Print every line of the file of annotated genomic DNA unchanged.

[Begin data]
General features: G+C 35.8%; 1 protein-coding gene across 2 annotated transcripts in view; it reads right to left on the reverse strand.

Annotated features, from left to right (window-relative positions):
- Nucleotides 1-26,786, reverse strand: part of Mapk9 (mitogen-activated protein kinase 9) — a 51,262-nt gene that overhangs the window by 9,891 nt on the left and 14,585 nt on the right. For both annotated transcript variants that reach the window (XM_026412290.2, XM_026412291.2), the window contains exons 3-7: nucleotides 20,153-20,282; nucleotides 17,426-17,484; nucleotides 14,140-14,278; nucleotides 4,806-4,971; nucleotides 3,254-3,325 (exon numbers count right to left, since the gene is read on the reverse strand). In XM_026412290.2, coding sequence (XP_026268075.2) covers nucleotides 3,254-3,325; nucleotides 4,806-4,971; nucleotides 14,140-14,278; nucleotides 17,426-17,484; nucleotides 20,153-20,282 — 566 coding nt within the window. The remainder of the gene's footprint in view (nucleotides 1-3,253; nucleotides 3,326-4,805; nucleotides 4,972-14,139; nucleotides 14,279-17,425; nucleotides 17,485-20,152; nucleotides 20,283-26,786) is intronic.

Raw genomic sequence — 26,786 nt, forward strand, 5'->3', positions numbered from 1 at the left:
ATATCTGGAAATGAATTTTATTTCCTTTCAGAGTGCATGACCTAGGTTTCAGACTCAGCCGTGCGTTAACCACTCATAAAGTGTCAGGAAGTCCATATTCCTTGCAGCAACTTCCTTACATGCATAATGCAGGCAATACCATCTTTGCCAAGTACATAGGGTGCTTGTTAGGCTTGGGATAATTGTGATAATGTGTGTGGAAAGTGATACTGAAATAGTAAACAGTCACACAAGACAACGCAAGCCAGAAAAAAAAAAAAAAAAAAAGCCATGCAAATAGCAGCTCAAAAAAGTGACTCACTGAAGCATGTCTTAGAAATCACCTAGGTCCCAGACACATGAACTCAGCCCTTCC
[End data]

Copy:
General features: G+C 35.8%; 1 protein-coding gene across 2 annotated transcripts in view; it reads right to left on the reverse strand.

Annotated features, from left to right (window-relative positions):
- Nucleotides 1-26,786, reverse strand: part of Mapk9 (mitogen-activated protein kinase 9) — a 51,262-nt gene that overhangs the window by 9,891 nt on the left and 14,585 nt on the right. For both annotated transcript variants that reach the window (XM_026412290.2, XM_026412291.2), the window contains exons 3-7: nucleotides 20,153-20,282; nucleotides 17,426-17,484; nucleotides 14,140-14,278; nucleotides 4,806-4,971; nucleotides 3,254-3,325 (exon numbers count right to left, since the gene is read on the reverse strand). In XM_026412290.2, coding sequence (XP_026268075.2) covers nucleotides 3,254-3,325; nucleotides 4,806-4,971; nucleotides 14,140-14,278; nucleotides 17,426-17,484; nucleotides 20,153-20,282 — 566 coding nt within the window. The remainder of the gene's footprint in view (nucleotides 1-3,253; nucleotides 3,326-4,805; nucleotides 4,972-14,139; nucleotides 14,279-17,425; nucleotides 17,485-20,152; nucleotides 20,283-26,786) is intronic.

Raw genomic sequence — 26,786 nt, forward strand, 5'->3', positions numbered from 1 at the left:
ATATCTGGAAATGAATTTTATTTCCTTTCAGAGTGCATGACCTAGGTTTCAGACTCAGCCGTGCGTTAACCACTCATAAAGTGTCAGGAAGTCCATATTCCTTGCAGCAACTTCCTTACATGCATAATGCAGGCAATACCATCTTTGCCAAGTACATAGGGTGCTTGTTAGGCTTGGGATAATTGTGATAATGTGTGTGGAAAGTGATACTGAAATAGTAAACAGTCACACAAGACAACGCAAGCCAGAAAAAAAAAAAAAAAAAAAGCCATGCAAATAGCAGCTCAAAAAAGTGACTCACTGAAGCATGTCTTAGAAATCACCTAGGTCCCAGACACATGAACTCAGCCCTTCC